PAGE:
Metal 3D printing engulfs a wide range of technologies, each with its benefits and applications, along with a level of maturity.
Fremont, CA: It is very critical to understand the capabilities and limitations that are currently laying while opting to adopt a particular metal 3D printing technology for production. Yet when it comes to metal 3D printing, companies face the challenge of separating reality with the hype. To help the companies easily assess the maturity of the vital metal 3D printing technologies, their readiness for end-to-end production based on a Technology Readiness Level (TRL) system developed by NASA is determined. TRL is an approach to determine if an emerging technology is suitable for space exploration. This technology is leveraged to identify the maturity of different 3D printing technologies. To understand the TRL for each metal 3D printing technology, the evolution, industries adopting it, its use, and the developments shaping the future are analyzed.
Selective Laser Melting
It is one of the most established metal 3D printing technologies, Selective Laser Melting (SLM) selectively applies a powerful fine-tuned laser to a layer of metal powder; as a result, the metal particles are fused together layer by layer creating a part. Over the last decade, manufacturers of SLM 3D printer are focused on optimizing the technology for production. The solutions are modular, configurable, and offer a high level of automation with maximum efficiency and reduce the amount of manual labor required.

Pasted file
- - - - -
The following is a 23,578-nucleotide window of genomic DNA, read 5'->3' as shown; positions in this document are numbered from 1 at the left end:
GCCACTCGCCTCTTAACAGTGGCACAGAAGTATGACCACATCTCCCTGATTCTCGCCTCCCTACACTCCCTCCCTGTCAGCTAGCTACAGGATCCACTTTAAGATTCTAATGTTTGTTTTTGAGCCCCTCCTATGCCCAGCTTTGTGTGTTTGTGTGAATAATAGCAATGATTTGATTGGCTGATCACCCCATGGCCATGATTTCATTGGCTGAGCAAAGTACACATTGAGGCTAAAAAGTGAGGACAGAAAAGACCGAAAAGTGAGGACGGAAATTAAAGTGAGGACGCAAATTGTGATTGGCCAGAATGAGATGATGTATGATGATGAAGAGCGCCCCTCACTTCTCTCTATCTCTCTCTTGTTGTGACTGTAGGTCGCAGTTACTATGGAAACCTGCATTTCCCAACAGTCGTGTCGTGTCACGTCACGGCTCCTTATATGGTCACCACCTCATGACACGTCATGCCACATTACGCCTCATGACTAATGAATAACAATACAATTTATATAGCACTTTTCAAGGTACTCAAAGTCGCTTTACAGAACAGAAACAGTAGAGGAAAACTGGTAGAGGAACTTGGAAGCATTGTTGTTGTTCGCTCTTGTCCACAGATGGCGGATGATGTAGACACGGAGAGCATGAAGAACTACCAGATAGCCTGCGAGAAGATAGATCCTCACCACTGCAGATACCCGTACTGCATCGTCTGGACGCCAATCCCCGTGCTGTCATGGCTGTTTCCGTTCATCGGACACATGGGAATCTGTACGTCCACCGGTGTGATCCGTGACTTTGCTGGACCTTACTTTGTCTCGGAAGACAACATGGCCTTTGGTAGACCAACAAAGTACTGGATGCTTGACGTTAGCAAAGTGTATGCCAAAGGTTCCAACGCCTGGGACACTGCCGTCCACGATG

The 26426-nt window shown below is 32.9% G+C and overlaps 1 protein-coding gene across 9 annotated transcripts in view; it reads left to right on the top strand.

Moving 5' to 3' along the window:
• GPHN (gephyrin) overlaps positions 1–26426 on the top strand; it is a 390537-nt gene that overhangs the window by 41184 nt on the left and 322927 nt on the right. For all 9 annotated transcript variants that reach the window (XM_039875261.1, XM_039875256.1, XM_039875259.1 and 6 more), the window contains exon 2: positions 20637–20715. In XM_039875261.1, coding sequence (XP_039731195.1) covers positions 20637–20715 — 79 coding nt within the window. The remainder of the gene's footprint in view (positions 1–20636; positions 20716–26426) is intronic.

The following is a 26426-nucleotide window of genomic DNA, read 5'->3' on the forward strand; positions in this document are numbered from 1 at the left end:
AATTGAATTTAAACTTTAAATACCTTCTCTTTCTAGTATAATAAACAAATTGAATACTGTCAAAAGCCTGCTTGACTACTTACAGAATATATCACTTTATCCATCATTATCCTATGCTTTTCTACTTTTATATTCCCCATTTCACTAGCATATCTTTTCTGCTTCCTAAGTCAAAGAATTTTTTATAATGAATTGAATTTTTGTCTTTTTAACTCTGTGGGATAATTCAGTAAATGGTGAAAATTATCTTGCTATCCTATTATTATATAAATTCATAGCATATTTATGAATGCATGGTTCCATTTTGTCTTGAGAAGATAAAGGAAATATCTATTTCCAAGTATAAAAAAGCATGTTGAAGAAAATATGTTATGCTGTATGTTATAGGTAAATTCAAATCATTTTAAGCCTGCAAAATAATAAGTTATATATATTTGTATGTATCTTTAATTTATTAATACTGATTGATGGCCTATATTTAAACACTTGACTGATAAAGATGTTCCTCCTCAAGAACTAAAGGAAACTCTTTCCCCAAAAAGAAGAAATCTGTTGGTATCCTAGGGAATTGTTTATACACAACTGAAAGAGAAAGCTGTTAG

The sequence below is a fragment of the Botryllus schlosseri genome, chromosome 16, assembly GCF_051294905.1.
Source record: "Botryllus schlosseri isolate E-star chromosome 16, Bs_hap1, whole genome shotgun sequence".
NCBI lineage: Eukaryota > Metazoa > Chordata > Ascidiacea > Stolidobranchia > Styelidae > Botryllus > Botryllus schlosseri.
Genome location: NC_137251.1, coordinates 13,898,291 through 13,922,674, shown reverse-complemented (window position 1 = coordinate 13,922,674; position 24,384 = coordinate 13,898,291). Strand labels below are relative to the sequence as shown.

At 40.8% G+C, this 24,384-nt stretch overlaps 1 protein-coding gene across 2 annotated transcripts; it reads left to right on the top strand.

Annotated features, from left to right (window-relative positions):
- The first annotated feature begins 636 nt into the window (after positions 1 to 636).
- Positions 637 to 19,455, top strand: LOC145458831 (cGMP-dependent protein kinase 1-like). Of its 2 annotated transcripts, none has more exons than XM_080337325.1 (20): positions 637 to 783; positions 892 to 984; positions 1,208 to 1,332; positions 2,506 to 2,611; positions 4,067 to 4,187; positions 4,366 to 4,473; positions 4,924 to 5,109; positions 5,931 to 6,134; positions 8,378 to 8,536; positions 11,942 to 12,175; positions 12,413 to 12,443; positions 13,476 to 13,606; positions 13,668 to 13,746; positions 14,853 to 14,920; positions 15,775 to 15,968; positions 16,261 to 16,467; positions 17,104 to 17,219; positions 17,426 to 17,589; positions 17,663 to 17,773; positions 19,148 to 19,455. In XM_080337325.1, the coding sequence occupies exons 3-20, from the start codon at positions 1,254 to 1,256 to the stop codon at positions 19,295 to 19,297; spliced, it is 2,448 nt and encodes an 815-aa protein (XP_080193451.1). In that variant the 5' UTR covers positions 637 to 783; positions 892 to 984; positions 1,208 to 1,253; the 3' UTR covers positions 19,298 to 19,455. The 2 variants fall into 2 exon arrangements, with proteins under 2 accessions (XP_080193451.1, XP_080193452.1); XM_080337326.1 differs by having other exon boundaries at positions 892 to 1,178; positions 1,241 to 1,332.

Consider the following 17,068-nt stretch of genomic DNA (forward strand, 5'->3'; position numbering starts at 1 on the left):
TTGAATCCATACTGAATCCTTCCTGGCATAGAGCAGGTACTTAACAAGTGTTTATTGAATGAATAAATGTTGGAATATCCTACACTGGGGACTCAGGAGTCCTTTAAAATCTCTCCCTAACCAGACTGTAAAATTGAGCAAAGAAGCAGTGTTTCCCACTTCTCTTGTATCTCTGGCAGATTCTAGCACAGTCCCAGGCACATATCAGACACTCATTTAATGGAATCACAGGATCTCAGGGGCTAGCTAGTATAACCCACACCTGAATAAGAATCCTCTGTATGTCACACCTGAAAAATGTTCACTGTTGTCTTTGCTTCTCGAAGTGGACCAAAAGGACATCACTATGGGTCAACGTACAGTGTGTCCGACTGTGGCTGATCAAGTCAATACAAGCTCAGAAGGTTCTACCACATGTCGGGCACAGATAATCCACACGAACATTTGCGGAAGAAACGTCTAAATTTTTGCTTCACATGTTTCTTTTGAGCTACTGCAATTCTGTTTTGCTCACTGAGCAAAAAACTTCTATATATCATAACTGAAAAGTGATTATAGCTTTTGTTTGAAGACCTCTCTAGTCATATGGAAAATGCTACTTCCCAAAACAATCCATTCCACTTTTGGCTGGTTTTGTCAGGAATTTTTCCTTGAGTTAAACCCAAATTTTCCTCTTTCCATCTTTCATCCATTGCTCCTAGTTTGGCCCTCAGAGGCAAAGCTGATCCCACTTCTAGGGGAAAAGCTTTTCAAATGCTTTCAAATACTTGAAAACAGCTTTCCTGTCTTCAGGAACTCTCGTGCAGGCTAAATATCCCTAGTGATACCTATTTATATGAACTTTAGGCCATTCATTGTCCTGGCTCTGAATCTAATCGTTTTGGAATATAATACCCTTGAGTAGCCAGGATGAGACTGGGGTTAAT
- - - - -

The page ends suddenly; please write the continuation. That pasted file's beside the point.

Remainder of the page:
Electron Beam Melting
Similar to SLM, Electron Beam Melting (EBM) belongs to the powder bed fusion family of 3D printing technologies. The differentiating factor between EBM and SLM is that instead of a laser EBM system uses a high-powered electron beam to heat the source to melt layers of metal powder. The layering process of EBM is upgraded to reduce high temperatures; this enables the manufacturers to cut down up to five hours on a full-height build and also to increase printing speeds up to 50 percent.
Direct Energy Deposition
The Direct Energy Deposition (DED) originates from welding processes, involves melting metal with the help of a laser or an electric beam as the material is pushed from a nozzle onto a building platform. The DED system either uses wire or powder as the feedstock. One of the most successful applications of DED is repairing the damaged components. DED is used to add material to the damaged parts, such as turbine blades and injection mold inserts. By repairing DED helps in reducing downtime and cost associated with replacing a part.